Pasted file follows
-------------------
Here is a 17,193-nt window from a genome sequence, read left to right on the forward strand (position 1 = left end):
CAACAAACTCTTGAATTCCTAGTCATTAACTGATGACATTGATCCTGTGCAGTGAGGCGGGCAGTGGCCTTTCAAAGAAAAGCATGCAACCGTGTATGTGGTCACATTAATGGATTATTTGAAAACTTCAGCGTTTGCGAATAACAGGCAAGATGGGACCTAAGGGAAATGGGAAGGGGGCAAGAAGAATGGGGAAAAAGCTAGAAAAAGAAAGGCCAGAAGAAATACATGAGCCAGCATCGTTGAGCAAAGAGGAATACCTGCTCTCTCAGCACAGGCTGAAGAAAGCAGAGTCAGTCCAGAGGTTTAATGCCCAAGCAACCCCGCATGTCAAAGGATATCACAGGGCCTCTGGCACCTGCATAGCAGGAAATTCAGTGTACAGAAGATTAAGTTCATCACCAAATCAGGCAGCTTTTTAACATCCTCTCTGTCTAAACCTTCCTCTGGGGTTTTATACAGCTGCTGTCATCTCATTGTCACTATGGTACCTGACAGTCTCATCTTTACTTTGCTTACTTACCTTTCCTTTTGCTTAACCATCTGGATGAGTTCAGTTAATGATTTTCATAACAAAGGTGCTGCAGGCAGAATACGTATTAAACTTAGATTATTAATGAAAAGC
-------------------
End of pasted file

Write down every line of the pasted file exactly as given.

Here is a 17,193-nt window from a genome sequence, read left to right on the forward strand (position 1 = left end):
CAACAAACTCTTGAATTCCTAGTCATTAACTGATGACATTGATCCTGTGCAGTGAGGCGGGCAGTGGCCTTTCAAAGAAAAGCATGCAACCGTGTATGTGGTCACATTAATGGATTATTTGAAAACTTCAGCGTTTGCGAATAACAGGCAAGATGGGACCTAAGGGAAATGGGAAGGGGGCAAGAAGAATGGGGAAAAAGCTAGAAAAAGAAAGGCCAGAAGAAATACATGAGCCAGCATCGTTGAGCAAAGAGGAATACCTGCTCTCTCAGCACAGGCTGAAGAAAGCAGAGTCAGTCCAGAGGTTTAATGCCCAAGCAACCCCGCATGTCAAAGGATATCACAGGGCCTCTGGCACCTGCATAGCAGGAAATTCAGTGTACAGAAGATTAAGTTCATCACCAAATCAGGCAGCTTTTTAACATCCTCTCTGTCTAAACCTTCCTCTGGGGTTTTATACAGCTGCTGTCATCTCATTGTCACTATGGTACCTGACAGTCTCATCTTTACTTTGCTTACTTACCTTTCCTTTTGCTTAACCATCTGGATGAGTTCAGTTAATGATTTTCATAACAAAGGTGCTGCAGGCAGAATACGTATTAAACTTAGATTATTAATGAAAAGC